Kubica AW, Rose PS, Weaver AL, Brewer JD. Increased metastasis of malignant fibrous histiocytoma in patients with chronic lymphocytic leukemia and non-Hodgkin lymphoma. Mayo Clin Proc. 2011;86(8):738–43.PubMedCentralCrossRefPubMedGoogle Scholar
  8. 8.
    Montserrat E, Moreno C. Chronic lymphocytic leukaemia: a short overview. Ann Oncol. 2008;19(Suppl 7):vii320–5.PubMedGoogle Scholar
  9. 9.
    Plaza JA, Comfere NI, Gibson LE, Colgan M, Davis DM, Pittelkow MR, et al. Unusual cutaneous manifestations of B-cell chronic lymphocytic leukemia. J Am Acad Dermatol. 2009;60(5):772–80.CrossRefPubMedGoogle Scholar
  10. 10.
    Cerroni L, Zenahlik P, Hofler G, Kaddu S, Smolle J, Kerl H. Specific cutaneous infiltrates of B-cell chronic lymphocytic leukemia: a clinicopathologic and prognostic study of 42 patients. Am J Surg Pathol. 1996;20(8):1000–10.CrossRefPubMedGoogle Scholar
  11. 11.
    Padgett JK, Parlette HL III, English JC III. A diagnosis of chronic lymphocytic leukemia prompted by cutaneous lymphocytic infiltrates present in Mohs micrographic surgery frozen sections. Dermatol Surg. 2003;29(7):769–71.PubMedGoogle Scholar
  12. 12.
    Khandelwal A, Seilstad KH, Magro CM. Subclinical chronic lymphocytic leukaemia associated with a 13q deletion presenting initially in the skin: apropos of a case. J Cutan Pathol. 2006;33(3):256–9.CrossRefPubMedGoogle Scholar
  13. 13.
    Hallek M. New concepts in the pathogenesis, diagnosis, prognostic factors and clinical presentation of chronic lymphocytic leukemia. Rev Clin Exp Hematol. 2000;4(2):103–17.CrossRefGoogle Scholar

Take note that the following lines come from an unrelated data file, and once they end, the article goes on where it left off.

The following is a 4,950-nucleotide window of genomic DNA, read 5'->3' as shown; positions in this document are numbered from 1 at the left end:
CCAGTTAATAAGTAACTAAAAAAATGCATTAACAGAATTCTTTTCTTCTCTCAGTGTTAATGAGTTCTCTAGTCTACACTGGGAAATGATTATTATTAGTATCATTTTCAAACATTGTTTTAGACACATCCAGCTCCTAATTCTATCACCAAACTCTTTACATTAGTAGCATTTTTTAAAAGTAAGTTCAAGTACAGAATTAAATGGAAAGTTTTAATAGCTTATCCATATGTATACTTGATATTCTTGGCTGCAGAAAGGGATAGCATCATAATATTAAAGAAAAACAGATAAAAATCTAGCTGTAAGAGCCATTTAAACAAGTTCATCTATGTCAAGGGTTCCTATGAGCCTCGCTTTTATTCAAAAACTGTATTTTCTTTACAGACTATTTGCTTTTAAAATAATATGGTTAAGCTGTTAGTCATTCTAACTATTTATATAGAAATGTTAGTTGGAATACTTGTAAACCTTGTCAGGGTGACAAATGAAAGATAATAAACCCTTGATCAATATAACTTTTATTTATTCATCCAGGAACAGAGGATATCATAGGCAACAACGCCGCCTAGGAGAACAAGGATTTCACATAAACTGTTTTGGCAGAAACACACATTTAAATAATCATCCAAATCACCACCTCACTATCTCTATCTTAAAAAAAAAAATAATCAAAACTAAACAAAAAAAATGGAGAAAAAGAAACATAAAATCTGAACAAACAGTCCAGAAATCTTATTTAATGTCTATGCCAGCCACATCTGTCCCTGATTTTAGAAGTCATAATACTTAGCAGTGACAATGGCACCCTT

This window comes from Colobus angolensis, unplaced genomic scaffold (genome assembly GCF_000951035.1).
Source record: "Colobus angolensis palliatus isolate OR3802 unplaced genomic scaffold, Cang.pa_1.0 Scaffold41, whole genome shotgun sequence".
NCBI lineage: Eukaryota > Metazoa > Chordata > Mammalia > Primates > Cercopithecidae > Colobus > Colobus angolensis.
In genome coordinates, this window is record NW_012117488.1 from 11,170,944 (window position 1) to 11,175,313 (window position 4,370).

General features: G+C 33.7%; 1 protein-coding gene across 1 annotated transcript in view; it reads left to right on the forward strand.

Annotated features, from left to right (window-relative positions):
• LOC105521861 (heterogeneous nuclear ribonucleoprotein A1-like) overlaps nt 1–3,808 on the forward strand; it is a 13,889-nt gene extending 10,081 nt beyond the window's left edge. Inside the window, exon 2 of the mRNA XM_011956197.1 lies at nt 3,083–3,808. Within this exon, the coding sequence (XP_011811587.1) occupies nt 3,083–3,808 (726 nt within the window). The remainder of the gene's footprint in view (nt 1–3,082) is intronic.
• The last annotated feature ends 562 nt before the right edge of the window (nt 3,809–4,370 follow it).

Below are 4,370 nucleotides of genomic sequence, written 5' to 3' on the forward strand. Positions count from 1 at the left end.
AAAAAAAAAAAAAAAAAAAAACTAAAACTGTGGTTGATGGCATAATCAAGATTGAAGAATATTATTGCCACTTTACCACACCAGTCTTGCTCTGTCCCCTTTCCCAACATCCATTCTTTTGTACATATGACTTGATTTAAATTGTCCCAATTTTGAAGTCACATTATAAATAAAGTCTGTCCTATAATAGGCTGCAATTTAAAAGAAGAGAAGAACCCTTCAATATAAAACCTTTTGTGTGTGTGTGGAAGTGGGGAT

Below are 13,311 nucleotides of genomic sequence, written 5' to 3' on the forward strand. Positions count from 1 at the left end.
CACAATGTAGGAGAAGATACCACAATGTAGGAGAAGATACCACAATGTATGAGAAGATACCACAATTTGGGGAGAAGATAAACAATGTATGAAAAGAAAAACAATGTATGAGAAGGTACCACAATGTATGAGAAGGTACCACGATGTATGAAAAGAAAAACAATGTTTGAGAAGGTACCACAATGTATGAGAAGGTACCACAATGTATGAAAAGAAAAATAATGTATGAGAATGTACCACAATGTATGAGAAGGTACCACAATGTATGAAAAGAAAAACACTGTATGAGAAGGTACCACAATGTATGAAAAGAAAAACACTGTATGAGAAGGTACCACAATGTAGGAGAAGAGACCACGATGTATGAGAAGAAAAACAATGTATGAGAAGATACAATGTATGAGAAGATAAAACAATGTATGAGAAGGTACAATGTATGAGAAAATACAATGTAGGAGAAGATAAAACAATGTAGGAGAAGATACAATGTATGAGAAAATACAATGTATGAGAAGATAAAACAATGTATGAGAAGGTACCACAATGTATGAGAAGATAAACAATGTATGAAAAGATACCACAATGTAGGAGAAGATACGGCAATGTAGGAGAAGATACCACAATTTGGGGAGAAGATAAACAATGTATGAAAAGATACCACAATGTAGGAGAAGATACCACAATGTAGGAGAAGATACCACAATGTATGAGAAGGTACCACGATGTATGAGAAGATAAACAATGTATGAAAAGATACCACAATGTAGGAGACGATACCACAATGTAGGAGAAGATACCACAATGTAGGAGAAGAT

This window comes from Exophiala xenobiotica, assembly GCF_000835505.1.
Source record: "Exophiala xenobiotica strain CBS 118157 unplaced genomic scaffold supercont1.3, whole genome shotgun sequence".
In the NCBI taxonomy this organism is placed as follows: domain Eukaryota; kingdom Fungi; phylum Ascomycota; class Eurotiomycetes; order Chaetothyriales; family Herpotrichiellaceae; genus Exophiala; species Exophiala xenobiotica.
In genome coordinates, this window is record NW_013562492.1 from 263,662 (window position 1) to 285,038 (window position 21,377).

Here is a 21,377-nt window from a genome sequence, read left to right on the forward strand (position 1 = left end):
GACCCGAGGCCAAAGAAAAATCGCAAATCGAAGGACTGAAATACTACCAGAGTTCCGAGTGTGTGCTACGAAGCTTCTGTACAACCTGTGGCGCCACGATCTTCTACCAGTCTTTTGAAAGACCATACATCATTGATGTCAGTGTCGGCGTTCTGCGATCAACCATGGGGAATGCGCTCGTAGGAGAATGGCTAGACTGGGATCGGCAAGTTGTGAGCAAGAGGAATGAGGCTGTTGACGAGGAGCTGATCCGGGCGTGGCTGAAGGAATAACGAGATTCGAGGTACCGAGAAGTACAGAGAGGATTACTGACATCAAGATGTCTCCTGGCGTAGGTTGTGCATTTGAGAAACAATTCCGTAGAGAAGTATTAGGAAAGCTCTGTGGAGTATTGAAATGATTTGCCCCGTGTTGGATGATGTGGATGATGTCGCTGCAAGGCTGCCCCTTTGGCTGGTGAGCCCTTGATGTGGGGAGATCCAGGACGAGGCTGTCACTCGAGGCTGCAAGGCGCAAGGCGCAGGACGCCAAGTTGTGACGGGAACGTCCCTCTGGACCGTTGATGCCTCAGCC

14. 14.
    Giles FJ, O’Brien SM, Keating MJ. Chronic lymphocytic leukemia in (Richter’s) transformation. Semin Oncol. 1998;25(1):117–25.PubMedGoogle Scholar
  15. 15.
    Hoyer JD, Ross CW, Li CY, Witzig TE, Gascoyne RD, Dewald GW, et al. True T-cell chronic lymphocytic leukemia: a morphologic and immunophenotypic study of 25 cases. Blood. 1995;86(3):1163–9.PubMedGoogle Scholar
  16. 16.
    Robak E, Robak T. Skin lesions in chronic lymphocytic leukemia. Leuk Lymphoma. 2007;48(5):855–65.CrossRefPubMedGoogle Scholar
  17. 17.
    Agnew KL, Ruchlemer R, Catovsky D, Matutes E, Bunker CB. Cutaneous findings in chronic lymphocytic leukaemia. Br J Dermatol. 2004;150(6):1129–35.CrossRefPubMedGoogle Scholar
  18. 18.
    Landgren O, Pfeiffer RM, Stewart L, Gridley G, Mellemkjaer L, Hemminki K, et al. Risk of second malignant neoplasms among lymphoma patients with a family history of cancer. Int J Cancer. 2007;120(5):1099–102.CrossRefPubMedGoogle Scholar
  19. 19.
    Kyasa MJ, Hazlett L, Parrish RS, Schichman SA, Zent CS. Veterans with chronic lymphocytic leukemia/small lymphocytic lymphoma (CLL/SLL) have a markedly increased rate of second malignancy, which is the most common cause of death. Leuk Lymphoma. 2004;45(3):507–13.CrossRefPubMedGoogle Scholar
  20. 20.
    Mellemgaard A, Geisler CH, Storm HH. Risk of kidney cancer and other second solid malignancies in patients with chronic lymphocytic leukemia. Eur J Haematol. 1994;53(4):218–22.CrossRefPubMedGoogle Scholar
  21. 21.
    Travis LB, Curtis RE, Hankey BF, Fraumeni JF Jr. Second cancers in patients with chronic lymphocytic leukemia. J Natl Cancer Inst. 1992;84(18):1422–7.CrossRefPubMedGoogle Scholar
  22. 22.
    Manusow D, Weinerman BH. Subsequent neoplasia in chronic lymphocytic leukemia. JAMA. 1975;232(3):267–9.CrossRefPubMedGoogle Scholar
  23. 23.
    Royle JA, Baade PD, Joske D, Girschik J, Fritschi L. Second cancer incidence and cancer mortality among chronic lymphocytic leukaemia patients: a population-based study. Br J Cancer. 2011;105(7):1076–81.  https://doi.org/10.1038/bjc.2011.313. Epub 2011 Aug 16.PubMedCentralCrossRefPubMedGoogle Scholar